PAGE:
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Diversification6 September 2011
Most people at the moment are looking at more inventive ways to generate more turnover and bring in more clients. Diversification often seems an easy way to achieve these things, but is it really?
In big business terms diversification and creating another stream of income can an excellent way of using a well known brand to sell more stuff and build a semi-separate entity that could ultimately be sold off. BT had Cellnet years ago, Barclays has Barclaycard, Virgin had Virgin Records. When the practice runs as well as the theory it’s a fantastic boon. However, when diversification goes wrong it can threaten the main business too:
Some interesting real-life examples that I can’t wait to see the result of are:
AA with their Home Emergency Response
Specsavers – now promoting their Hearing Tests
British Gas – offering repairs and maintenance with their HomeCare package
Everest Double Glazing – currently morphing into an all round home improvement service
The king of diversification in the UK does seem to be Tesco though, with over 10 separate services coving everything from savings to wines.
So how do you make starting a new business within a current business successful?
Write a new business plan and strategy
It’s important to not only plan for your new business but also plan the financial and lifestyle implications of adding a second string to your bow. Having a clear idea of the impact on you and your business is a big part of deciding how you’re going to work this.
Decide where your focus is going to be
You may want to diversify because you’re looking for a new challenge, so you will want the new side to the business to take over a little – that’s great. If not, make sure you’ve planned for your new business to easily slot into your current business and hopefully not take up too much of your focus.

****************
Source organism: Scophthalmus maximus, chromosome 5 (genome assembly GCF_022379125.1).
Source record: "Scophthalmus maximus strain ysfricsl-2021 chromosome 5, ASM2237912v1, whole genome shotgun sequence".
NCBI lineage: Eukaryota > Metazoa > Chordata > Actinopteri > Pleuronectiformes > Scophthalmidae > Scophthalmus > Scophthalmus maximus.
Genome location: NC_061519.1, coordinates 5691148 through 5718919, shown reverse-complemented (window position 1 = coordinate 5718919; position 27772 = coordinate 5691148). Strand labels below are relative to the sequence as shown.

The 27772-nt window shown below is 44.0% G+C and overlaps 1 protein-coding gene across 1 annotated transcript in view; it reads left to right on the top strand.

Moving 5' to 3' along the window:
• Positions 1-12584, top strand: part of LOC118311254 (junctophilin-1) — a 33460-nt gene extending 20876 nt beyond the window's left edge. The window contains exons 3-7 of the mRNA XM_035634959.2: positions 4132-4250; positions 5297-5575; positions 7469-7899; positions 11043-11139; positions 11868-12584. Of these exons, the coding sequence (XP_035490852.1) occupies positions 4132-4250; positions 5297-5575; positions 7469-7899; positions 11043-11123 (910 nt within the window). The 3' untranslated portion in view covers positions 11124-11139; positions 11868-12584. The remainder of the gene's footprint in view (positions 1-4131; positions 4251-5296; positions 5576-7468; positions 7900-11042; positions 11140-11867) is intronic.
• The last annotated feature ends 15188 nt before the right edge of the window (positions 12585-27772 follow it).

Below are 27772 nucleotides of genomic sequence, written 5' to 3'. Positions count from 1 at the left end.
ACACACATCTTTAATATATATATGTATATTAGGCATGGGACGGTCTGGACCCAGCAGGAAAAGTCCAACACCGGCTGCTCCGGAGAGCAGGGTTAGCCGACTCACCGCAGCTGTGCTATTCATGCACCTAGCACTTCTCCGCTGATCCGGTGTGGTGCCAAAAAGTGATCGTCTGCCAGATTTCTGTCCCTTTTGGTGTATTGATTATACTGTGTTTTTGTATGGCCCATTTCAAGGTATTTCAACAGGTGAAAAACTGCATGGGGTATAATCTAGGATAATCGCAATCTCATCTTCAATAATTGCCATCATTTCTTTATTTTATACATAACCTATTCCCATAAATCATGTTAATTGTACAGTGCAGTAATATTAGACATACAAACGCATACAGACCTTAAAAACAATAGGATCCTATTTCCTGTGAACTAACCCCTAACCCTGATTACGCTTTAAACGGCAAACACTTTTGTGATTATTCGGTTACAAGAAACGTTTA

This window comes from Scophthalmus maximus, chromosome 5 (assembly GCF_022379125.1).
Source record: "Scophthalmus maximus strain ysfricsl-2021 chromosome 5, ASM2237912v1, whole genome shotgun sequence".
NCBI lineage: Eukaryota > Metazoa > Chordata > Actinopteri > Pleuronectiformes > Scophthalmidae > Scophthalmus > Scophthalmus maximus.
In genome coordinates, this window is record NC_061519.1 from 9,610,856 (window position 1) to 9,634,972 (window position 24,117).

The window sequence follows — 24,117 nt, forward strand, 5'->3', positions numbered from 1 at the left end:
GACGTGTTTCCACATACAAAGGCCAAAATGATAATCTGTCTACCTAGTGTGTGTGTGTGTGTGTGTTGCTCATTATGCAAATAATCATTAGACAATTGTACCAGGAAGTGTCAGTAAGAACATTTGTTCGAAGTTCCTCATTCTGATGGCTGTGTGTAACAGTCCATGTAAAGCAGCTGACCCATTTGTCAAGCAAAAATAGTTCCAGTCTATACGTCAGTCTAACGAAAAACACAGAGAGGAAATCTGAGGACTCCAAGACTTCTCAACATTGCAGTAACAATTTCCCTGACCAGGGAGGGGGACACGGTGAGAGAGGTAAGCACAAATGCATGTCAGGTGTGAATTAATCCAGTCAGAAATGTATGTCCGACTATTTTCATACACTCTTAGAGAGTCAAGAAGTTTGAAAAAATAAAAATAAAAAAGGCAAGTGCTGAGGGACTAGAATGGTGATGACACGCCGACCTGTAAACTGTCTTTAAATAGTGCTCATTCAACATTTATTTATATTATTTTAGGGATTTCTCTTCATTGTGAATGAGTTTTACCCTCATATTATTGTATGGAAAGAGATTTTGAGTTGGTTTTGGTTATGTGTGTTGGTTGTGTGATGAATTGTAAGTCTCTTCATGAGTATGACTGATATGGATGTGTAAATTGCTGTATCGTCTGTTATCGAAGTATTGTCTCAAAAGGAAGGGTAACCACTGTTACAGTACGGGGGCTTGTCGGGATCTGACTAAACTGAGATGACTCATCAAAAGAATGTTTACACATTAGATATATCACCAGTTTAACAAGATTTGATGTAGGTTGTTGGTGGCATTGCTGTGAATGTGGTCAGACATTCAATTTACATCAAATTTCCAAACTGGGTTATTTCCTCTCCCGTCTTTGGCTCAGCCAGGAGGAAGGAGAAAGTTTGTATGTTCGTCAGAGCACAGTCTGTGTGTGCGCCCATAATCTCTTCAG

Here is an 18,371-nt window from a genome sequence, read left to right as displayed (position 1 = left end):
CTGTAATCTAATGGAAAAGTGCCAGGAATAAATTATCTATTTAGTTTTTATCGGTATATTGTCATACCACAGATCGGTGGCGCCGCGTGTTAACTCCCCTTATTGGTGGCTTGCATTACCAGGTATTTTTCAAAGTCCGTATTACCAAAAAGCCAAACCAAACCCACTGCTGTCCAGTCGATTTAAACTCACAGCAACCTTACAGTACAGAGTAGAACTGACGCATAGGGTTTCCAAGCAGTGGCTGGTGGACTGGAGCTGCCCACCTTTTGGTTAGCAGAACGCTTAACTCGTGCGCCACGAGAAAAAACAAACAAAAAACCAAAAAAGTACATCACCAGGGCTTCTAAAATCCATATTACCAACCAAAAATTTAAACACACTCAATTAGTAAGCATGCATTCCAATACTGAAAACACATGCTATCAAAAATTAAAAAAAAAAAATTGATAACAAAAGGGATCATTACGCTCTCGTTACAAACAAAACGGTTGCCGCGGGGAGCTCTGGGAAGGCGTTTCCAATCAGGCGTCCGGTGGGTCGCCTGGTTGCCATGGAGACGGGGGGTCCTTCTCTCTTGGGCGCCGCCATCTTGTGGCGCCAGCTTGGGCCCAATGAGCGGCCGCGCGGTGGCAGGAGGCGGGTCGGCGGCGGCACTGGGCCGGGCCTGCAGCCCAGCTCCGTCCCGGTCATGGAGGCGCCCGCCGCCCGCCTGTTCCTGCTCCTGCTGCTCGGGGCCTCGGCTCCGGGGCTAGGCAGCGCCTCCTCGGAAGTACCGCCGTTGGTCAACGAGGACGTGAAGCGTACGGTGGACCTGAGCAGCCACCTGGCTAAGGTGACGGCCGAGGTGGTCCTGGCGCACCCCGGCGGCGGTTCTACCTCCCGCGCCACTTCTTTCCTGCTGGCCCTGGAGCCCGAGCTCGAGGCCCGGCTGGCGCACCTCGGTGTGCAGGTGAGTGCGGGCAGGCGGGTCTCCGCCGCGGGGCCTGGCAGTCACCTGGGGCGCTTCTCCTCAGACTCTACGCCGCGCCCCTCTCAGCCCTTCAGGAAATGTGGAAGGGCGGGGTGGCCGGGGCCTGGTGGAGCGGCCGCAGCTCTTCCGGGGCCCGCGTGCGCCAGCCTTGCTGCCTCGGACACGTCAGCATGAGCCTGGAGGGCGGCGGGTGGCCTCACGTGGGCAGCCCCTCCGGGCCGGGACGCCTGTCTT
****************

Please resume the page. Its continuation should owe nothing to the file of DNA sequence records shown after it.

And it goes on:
No matter what, having two services to focus on means more time management decisions. The easiest way may be to set time aside each day to focus on the important things, or even a couple of days each week. It’s really easy to run away with yourself and take your eye off the ball a little, so time planning is really key to staying grounded.
Expanding your customer base
Ideally your new service will either enable you to increase revenue from existing customers and contacts or enable you to easily increase your customer base to service your current business. If it doesn’t do either of these things be wary because…
Diving into a new market
Can be a dangerous thing. You may have a great idea, but finding a completely new market whilst also trying to run your own business could split your focus too much to make both businesses viable. Really consider why you’re starting something new if this is the case.
Find a way to dip your toe in the water first. A little market research, some test advertising, asking advice from the right quarters can go a long way to making sure when you do launch a new product or service properly it really works. Iron out those kinks while the idea is still young and you could have the start of something great… not to mention profitable.